“Because we had cheap, coal-fired electricity, we didn’t turn down that path of other nations of going down the nuclear path. So, what we’re saying is now, as we exit coal, we don’t go from the coal fire to the atomic frying pan; we go from coal to very much a renewables-based energy system.”

Mr Parker questioned the viability of renewable resources.

“The average life span of a wind plant in Europe is 17 years; you can get 80 years or 100 years out of a nuclear power plant. So, I think we really need to ask ourselves, what do we mean by renewable?” Mr Parker said.

“On a materials intensity basis and on an environmental footprint basis, nuclear is vastly lower in terms of the amounts of materials that are deployed for the output.”

The recent HBO miniseries, Chernobyl, dramatically showcased the infamous nuclear disaster which took place in Ukraine in 1986.

“I think they did a good job of looking at the incident. It was a pretty proficient job of explaining what happened,” Mr Parker said.

The miniseries highlighted the horrors of the events which unfolded before and after the accident.

However, Mr Parker said the type of reactor built in Chernobyl had technical deficiencies and would never be constructed in Australia.

Chernobyl.jpeg
The Chernobyl mini-series depicted the horror of a nuclear meltdown (Image Source: HBO)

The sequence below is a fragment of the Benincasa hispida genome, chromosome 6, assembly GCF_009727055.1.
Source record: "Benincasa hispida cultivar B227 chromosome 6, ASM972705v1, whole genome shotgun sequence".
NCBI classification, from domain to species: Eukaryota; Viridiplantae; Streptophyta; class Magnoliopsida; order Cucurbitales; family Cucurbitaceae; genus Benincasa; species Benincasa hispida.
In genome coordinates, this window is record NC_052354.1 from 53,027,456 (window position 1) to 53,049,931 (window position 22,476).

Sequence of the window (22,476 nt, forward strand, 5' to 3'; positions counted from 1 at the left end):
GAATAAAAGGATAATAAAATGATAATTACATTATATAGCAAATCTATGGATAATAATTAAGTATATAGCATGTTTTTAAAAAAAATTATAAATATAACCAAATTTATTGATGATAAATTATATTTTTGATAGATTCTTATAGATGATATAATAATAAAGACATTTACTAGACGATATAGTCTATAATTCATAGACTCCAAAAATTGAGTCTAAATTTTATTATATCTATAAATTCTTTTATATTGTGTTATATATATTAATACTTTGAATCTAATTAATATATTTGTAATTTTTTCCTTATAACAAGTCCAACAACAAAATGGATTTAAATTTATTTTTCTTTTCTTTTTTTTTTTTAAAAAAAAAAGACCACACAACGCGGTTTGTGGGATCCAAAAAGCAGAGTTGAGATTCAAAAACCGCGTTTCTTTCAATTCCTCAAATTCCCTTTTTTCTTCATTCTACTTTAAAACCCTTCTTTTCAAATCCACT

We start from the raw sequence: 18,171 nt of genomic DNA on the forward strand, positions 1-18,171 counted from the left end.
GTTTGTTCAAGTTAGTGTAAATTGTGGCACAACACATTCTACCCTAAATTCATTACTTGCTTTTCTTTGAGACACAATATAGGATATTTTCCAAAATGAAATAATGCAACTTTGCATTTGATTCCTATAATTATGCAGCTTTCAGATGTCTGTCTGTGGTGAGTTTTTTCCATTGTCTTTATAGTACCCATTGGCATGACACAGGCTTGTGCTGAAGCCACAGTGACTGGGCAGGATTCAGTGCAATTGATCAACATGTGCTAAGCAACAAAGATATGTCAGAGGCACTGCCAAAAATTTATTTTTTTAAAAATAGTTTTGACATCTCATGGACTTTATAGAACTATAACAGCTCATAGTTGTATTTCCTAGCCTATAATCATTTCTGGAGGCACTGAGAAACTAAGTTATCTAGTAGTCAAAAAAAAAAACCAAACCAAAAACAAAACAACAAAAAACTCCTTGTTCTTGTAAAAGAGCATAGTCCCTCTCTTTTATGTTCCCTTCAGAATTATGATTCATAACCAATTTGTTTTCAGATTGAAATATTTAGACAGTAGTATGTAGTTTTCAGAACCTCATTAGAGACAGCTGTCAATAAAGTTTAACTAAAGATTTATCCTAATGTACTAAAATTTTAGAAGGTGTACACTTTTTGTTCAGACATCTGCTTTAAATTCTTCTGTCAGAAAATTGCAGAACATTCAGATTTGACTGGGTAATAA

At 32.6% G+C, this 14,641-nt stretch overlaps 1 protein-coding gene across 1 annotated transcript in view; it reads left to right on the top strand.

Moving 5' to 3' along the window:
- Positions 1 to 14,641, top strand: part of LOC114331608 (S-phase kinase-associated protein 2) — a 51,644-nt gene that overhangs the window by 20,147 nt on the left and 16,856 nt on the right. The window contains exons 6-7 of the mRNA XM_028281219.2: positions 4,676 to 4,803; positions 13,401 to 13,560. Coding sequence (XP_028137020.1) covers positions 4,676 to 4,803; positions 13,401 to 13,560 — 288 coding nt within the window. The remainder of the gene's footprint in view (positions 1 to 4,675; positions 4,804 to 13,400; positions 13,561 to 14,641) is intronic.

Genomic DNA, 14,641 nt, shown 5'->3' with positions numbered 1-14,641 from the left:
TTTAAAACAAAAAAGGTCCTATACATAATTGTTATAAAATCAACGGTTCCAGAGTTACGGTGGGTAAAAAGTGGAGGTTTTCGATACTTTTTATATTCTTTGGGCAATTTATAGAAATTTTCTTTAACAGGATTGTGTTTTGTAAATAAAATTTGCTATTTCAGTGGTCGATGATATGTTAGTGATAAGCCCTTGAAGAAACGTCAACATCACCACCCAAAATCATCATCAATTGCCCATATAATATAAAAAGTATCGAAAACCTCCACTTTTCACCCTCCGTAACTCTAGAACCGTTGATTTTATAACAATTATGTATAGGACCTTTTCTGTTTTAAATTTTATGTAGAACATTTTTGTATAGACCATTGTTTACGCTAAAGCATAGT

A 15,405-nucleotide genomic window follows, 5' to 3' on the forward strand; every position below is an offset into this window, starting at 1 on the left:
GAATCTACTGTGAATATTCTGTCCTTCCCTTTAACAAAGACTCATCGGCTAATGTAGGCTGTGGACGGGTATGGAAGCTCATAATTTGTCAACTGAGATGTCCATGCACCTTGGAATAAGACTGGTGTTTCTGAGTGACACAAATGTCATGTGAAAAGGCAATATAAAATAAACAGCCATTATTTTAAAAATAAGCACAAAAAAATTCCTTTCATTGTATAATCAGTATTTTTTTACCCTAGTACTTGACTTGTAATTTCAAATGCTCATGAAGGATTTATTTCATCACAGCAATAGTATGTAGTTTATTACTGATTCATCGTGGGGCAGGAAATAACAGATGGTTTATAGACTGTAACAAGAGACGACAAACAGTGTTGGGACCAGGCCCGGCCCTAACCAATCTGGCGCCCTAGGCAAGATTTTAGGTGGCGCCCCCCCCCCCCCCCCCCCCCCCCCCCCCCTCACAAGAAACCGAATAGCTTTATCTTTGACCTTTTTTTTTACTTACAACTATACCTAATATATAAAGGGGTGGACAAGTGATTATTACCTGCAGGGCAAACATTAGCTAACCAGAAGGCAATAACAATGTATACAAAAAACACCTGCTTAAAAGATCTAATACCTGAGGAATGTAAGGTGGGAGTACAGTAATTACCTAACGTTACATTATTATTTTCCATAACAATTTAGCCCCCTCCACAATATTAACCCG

But the real dark side of nuclear power is what comes out the other end of a plant. Australia already produces some radioactive waste, though this is only of a low and intermediate-level.

How to manage the high-level radioactive waste is the most contentious issue surrounding nuclear power, as spent uranium fuel can remain dangerously radioactive for thousands of years.

“Waste would have to be right in the front end of consideration,” Mr Parker said.

“There are two methods of disposing of waste: the most disappointing one, but the one that’s happening, would be deep geological repository. That’s 500 metres down under granite and that’s what the Swedes and the Finns are looking at doing.

“I think that’s less than what I would call an ideal method.”

Another method Mr Parker described was called partitioning and transmutation.

“It’s what a lot of nation’s programs are looking at actually doing in the long term that has the effect of reducing the duration of radioactivity of the waste from the couple of hundred thousand years down to about 300 years.”

But Mr Sweeney does not think Australia should choose to go down this path.

“ACF has far more confidence in the ability of people to design enhanced batteries than to design a system that encapsulates radioactive waste for tens of thousands of years.”

So, will Australia ever develop nuclear power?

Many high-ranking Australian politicians are discussing it and, according to a recent poll, a slight plurality of the Australian public support its development, although a clear majority would not be comfortable living near a nuclear power plant.

If Australia goes down the nuclear path, industry groups say a carbon price will need to be reintroduced to make them viable.

Do we want to guarantee a heavy drop in C02 emissions, something Australia desperately needs, if the case for batteries doesn’t stack up in the near future?

Will people want to sacrifice their land to radioactive waste for thousands of years, knowing we have the technology to harness power from the wind and sun?

These questions will loom large as the Nationals continue to push for a committee inquiry into nuclear power.